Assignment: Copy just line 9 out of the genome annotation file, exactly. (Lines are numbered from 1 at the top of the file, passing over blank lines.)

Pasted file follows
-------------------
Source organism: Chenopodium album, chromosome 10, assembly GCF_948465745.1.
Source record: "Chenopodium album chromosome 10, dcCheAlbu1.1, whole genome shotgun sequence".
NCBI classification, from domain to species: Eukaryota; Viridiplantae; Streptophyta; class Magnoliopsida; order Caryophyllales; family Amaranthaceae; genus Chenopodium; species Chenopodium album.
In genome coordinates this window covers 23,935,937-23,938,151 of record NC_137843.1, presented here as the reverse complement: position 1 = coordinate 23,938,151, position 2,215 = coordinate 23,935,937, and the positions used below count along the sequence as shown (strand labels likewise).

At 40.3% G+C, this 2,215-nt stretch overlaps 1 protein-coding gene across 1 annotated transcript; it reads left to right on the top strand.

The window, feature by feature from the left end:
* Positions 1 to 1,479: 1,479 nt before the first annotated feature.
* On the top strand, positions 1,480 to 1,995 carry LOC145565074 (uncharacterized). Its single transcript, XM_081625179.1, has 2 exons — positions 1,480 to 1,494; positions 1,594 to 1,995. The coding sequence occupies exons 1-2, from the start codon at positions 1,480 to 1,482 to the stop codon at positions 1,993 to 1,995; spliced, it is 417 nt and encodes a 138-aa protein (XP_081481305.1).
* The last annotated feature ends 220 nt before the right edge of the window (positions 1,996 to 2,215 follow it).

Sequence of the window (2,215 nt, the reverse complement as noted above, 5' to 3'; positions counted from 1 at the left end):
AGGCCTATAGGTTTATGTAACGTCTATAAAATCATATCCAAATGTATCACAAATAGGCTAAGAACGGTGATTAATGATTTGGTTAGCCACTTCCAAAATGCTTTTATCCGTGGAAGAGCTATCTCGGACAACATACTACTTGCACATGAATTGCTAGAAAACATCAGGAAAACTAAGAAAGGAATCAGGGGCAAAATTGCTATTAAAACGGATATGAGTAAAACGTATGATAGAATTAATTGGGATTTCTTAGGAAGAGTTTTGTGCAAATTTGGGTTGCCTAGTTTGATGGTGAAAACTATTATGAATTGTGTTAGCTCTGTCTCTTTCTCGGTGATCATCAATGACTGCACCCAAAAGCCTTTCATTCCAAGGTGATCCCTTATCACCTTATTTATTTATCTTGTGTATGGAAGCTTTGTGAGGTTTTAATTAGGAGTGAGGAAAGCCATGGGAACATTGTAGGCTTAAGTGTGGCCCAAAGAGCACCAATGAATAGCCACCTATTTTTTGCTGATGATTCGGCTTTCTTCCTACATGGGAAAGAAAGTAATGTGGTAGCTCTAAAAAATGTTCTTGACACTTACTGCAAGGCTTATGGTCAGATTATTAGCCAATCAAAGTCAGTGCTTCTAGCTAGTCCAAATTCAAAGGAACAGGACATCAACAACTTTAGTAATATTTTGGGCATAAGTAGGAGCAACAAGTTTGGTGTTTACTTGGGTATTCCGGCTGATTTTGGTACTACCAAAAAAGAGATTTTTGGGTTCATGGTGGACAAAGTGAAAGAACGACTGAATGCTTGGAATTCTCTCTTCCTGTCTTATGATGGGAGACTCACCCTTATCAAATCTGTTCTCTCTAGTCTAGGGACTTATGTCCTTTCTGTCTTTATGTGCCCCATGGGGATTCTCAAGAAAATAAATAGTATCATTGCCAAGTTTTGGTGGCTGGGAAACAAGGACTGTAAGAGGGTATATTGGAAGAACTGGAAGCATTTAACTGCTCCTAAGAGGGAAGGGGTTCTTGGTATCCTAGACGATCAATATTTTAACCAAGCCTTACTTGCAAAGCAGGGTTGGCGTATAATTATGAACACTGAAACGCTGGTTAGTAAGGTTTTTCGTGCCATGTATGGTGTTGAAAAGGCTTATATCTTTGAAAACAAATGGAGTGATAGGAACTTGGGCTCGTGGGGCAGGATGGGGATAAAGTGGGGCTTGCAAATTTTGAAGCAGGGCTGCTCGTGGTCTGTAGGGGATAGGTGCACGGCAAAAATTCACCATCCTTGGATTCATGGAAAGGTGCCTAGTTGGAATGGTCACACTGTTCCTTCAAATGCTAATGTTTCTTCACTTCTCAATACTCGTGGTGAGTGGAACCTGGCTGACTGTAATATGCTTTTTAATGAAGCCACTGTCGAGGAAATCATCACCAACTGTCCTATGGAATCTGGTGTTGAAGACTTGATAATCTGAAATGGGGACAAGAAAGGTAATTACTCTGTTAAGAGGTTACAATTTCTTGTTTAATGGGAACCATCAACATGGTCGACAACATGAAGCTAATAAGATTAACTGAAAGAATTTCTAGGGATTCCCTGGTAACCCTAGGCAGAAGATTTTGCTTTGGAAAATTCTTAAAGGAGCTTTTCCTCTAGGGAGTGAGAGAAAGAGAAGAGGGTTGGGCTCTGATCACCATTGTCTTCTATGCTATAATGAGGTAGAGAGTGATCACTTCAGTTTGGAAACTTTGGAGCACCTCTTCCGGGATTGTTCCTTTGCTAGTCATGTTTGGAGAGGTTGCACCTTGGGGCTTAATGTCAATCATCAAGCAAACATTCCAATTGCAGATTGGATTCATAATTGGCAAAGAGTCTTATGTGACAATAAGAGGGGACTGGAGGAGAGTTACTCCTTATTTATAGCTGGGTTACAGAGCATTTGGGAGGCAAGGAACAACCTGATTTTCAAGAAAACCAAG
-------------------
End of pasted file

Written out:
* The last annotated feature ends 220 nt before the right edge of the window (positions 1,996 to 2,215 follow it).